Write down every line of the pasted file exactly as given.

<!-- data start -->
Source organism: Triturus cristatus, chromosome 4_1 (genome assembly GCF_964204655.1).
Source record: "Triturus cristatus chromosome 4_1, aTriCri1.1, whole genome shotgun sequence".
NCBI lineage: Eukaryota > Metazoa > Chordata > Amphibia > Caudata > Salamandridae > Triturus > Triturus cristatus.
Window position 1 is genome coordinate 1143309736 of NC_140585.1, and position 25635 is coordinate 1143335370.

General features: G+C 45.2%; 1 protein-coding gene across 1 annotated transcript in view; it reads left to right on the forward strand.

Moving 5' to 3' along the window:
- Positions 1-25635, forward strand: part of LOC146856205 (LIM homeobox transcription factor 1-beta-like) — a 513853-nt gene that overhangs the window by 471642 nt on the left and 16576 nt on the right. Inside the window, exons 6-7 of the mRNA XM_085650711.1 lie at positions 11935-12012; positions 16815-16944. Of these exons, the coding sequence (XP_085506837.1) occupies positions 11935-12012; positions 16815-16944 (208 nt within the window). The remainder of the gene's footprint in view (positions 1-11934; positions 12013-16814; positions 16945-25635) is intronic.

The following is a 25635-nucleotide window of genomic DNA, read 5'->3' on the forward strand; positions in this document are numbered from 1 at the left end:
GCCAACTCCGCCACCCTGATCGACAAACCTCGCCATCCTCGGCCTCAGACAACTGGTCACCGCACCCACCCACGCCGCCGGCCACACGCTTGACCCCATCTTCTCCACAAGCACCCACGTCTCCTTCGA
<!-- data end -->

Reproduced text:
Source organism: Triturus cristatus, chromosome 4_1 (genome assembly GCF_964204655.1).
Source record: "Triturus cristatus chromosome 4_1, aTriCri1.1, whole genome shotgun sequence".
NCBI lineage: Eukaryota > Metazoa > Chordata > Amphibia > Caudata > Salamandridae > Triturus > Triturus cristatus.
Window position 1 is genome coordinate 1143309736 of NC_140585.1, and position 25635 is coordinate 1143335370.

General features: G+C 45.2%; 1 protein-coding gene across 1 annotated transcript in view; it reads left to right on the forward strand.

Moving 5' to 3' along the window:
- Positions 1-25635, forward strand: part of LOC146856205 (LIM homeobox transcription factor 1-beta-like) — a 513853-nt gene that overhangs the window by 471642 nt on the left and 16576 nt on the right. Inside the window, exons 6-7 of the mRNA XM_085650711.1 lie at positions 11935-12012; positions 16815-16944. Of these exons, the coding sequence (XP_085506837.1) occupies positions 11935-12012; positions 16815-16944 (208 nt within the window). The remainder of the gene's footprint in view (positions 1-11934; positions 12013-16814; positions 16945-25635) is intronic.

The following is a 25635-nucleotide window of genomic DNA, read 5'->3' on the forward strand; positions in this document are numbered from 1 at the left end:
GCCAACTCCGCCACCCTGATCGACAAACCTCGCCATCCTCGGCCTCAGACAACTGGTCACCGCACCCACCCACGCCGCCGGCCACACGCTTGACCCCATCTTCTCCACAAGCACCCACGTCTCCTTCGA